5 Questions Romance Novelists Shouldn’t Ask

I have one of those brains that picks things apart and looks at angles that should’ve remained buried. Which is why I think of questions romance novelists shouldn’t ask themselves (or anyone really). Or drunken romance novel philosophy questions (not that I’m drunk, but those are the kinds of questions).

All right. Brace yourselves – here goes.

  1. Since people love pointing out flaws and feeling superior, can having small plot holes actually help increase your fan base by making people talk about the book more? Google loves tags to your site whether they’re good or bad, right?
  2. Do people who read romance novels that entirely skip the love scenes imagine what happened? Or do they note what occurred, blush a little, and move on? (I do not understand their reading choices, so I have no idea.)
  3. Do voice actors who record audio books for romance novelists also count as a kind of porn star? Some of those scenes get pretty graphic, and if they’re trying to act them out vocally… (And, come to think of it, they’re voicing both parts.)
  4. Do authors of series ever change which character ends up with which love to mess with their readers? I’ve heard of people getting fan mail telling/begging them to have certain characters end up together. And I can totally see that backfiring (Well, now, I can’t do that because you suggested it.).
  5. If people come because of reading your book, is that like having second-hand sex with you? I mean, you kind of caused it.

Now, that I’ve put those questions in your head (You’re welcome, and I’m sorry…), you have talking points for the next time you’re drunk and feeling philosophical. Or weird thoughts to get distracted by at work. Either way, if people react poorly, you can blame me.

And I can blame my brain. Lord knows where it comes up with this stuff.


4 thoughts on “5 Questions Romance Novelists Shouldn’t Ask

  1. Funny stuff.
    #1 – I wouldn’t worry, people always find something to complain about it, it’s their favorite thing
    #3 – I would say no, I feel they’re more like a phone sex operator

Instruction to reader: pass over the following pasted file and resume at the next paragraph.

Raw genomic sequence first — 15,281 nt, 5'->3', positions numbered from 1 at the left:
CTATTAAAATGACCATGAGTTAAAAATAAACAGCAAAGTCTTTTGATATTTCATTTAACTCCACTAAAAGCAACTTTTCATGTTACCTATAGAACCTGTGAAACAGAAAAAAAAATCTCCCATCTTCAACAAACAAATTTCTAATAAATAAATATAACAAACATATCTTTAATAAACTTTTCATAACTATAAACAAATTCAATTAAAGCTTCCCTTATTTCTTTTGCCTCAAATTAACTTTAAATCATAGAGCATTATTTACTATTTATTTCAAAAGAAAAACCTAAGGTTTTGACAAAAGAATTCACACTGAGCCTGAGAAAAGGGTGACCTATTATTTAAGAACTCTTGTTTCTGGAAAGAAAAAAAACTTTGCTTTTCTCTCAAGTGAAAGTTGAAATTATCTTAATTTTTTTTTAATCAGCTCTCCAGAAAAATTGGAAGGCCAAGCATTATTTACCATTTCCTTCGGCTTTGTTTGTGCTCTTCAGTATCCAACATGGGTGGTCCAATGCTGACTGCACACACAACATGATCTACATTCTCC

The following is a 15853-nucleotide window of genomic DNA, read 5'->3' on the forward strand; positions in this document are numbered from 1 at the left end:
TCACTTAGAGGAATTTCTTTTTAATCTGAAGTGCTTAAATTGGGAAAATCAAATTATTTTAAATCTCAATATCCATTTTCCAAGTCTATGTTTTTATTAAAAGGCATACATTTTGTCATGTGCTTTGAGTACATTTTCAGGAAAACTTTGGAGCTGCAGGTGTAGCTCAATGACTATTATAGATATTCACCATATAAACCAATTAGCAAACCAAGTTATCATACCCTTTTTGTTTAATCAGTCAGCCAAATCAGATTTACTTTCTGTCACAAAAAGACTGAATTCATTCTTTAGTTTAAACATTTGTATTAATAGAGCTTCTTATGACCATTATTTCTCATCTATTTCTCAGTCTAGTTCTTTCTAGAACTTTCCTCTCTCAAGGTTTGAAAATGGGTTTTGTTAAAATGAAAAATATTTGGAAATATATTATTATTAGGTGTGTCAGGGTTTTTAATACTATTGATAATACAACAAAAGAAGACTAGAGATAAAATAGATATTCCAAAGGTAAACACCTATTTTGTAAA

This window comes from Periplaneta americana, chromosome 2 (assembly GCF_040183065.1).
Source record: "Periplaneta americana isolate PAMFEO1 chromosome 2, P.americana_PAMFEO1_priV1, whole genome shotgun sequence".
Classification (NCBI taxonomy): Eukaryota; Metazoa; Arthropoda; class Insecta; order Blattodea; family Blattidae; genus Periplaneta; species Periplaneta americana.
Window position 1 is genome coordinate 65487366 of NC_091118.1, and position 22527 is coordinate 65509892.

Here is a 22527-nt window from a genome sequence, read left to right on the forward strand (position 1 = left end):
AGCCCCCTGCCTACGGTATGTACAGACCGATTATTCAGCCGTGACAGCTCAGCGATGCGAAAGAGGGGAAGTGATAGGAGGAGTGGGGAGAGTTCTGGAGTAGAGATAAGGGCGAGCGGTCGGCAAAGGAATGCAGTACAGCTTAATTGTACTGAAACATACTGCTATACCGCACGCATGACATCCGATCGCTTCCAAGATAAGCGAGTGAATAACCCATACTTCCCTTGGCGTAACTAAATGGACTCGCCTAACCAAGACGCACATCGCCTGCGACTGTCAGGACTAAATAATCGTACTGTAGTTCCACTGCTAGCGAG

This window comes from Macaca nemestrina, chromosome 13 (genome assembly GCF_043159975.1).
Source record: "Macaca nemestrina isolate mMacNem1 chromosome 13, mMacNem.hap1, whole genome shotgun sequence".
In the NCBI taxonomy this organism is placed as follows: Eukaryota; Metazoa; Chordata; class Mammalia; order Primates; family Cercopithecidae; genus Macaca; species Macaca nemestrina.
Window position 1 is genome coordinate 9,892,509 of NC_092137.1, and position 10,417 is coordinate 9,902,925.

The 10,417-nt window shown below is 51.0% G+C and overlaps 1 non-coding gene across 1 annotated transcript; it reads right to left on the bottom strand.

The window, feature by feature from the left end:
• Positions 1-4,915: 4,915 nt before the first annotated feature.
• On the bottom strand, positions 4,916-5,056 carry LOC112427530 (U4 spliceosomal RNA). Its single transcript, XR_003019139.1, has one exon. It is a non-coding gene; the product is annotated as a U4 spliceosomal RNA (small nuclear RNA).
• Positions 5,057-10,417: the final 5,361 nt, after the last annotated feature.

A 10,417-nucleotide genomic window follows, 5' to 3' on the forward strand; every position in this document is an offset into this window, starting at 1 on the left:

Liked by 1 person

  2. Hi I have a question about the term “romance”… There are certain popular writers like Danielle Steel and Jackie Collins who are fairly often described as “romance” novelists, but would you agree with this categorization? I’ve only read a couple of Danielle Steels, although I’ve seen a good many adapted on TV, and I do think she writes in the style of a romance novelist. Jackie Collins is something else though. Her books are not love stories, in fact, at her best in the 70s and 80s she wrote best about people’s vices and hypocrisy, not love!
    On the other hand it can be argued the term “romance” deriving as it does from “Rome” simply means an adventure story or any story about characters or events that are larger than life. In this sense, Jackie Collins is very much a “romance” writer.
    It’s my understanding that when people originally spoke of a “romance” between a man and a woman meant a love story and a romance contrasted with an arranged marriage situation. That’s why when we talk of a historical romance we still to this day think of the Lord of the Manor’s goodlooking son falling in love with the beautiful kitchen maid, their love is a huge adventure, hence a romance.
    Am I right in saying this…? Does this strike any chords with you?
    PS: I’m a novelist too but I write animal stories and adventure stories. I would never in a million years refer to my own works as “romance”…!

    Liked by 1 person

    1. Hi! You’re absolutely right that the term “romance” has had very different meanings throughout the years. I can’t claim to be an expert, but I do know that originally “gothic romance” were what we would call horror or suspense today.

      In modern terms, romance is defined more as a story that has characters falling in love as its main focus. It can include aspects of other genres, as well, but the love story is more important to the book as a whole. That’s why there are so many sub-genres (like paranormal romance for instance).

      The most common romance novel has elements of a mystery, as well, but that usually isn’t called out as a sub-genre. There is just some kind of crime or threat to be solved to take the plot out of the everyday. So I guess some elements of the original meaning remain after all.

      Like

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